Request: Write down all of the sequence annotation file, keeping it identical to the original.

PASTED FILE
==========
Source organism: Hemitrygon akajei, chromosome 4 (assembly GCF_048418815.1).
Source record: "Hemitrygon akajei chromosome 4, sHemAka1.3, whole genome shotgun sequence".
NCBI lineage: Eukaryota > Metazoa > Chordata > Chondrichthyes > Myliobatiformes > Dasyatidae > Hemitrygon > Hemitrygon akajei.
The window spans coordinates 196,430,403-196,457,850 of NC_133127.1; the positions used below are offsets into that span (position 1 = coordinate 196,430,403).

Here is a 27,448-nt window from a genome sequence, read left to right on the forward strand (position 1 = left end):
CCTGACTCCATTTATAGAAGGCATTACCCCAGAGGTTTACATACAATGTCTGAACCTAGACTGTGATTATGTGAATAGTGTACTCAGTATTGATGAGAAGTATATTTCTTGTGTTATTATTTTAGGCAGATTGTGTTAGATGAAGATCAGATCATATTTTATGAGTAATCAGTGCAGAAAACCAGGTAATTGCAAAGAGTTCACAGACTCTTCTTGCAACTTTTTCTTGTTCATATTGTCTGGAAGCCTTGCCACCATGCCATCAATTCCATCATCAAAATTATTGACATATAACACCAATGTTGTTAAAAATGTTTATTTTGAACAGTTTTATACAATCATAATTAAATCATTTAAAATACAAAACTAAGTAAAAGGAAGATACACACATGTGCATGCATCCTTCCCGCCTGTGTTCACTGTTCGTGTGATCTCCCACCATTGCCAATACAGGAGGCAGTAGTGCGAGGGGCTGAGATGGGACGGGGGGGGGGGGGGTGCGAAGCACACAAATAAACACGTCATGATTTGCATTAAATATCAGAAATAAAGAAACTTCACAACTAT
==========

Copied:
Source organism: Hemitrygon akajei, chromosome 4 (assembly GCF_048418815.1).
Source record: "Hemitrygon akajei chromosome 4, sHemAka1.3, whole genome shotgun sequence".
NCBI lineage: Eukaryota > Metazoa > Chordata > Chondrichthyes > Myliobatiformes > Dasyatidae > Hemitrygon > Hemitrygon akajei.
The window spans coordinates 196,430,403-196,457,850 of NC_133127.1; the positions used below are offsets into that span (position 1 = coordinate 196,430,403).

Here is a 27,448-nt window from a genome sequence, read left to right on the forward strand (position 1 = left end):
CCTGACTCCATTTATAGAAGGCATTACCCCAGAGGTTTACATACAATGTCTGAACCTAGACTGTGATTATGTGAATAGTGTACTCAGTATTGATGAGAAGTATATTTCTTGTGTTATTATTTTAGGCAGATTGTGTTAGATGAAGATCAGATCATATTTTATGAGTAATCAGTGCAGAAAACCAGGTAATTGCAAAGAGTTCACAGACTCTTCTTGCAACTTTTTCTTGTTCATATTGTCTGGAAGCCTTGCCACCATGCCATCAATTCCATCATCAAAATTATTGACATATAACACCAATGTTGTTAAAAATGTTTATTTTGAACAGTTTTATACAATCATAATTAAATCATTTAAAATACAAAACTAAGTAAAAGGAAGATACACACATGTGCATGCATCCTTCCCGCCTGTGTTCACTGTTCGTGTGATCTCCCACCATTGCCAATACAGGAGGCAGTAGTGCGAGGGGCTGAGATGGGACGGGGGGGGGGGGGGTGCGAAGCACACAAATAAACACGTCATGATTTGCATTAAATATCAGAAATAAAGAAACTTCACAACTAT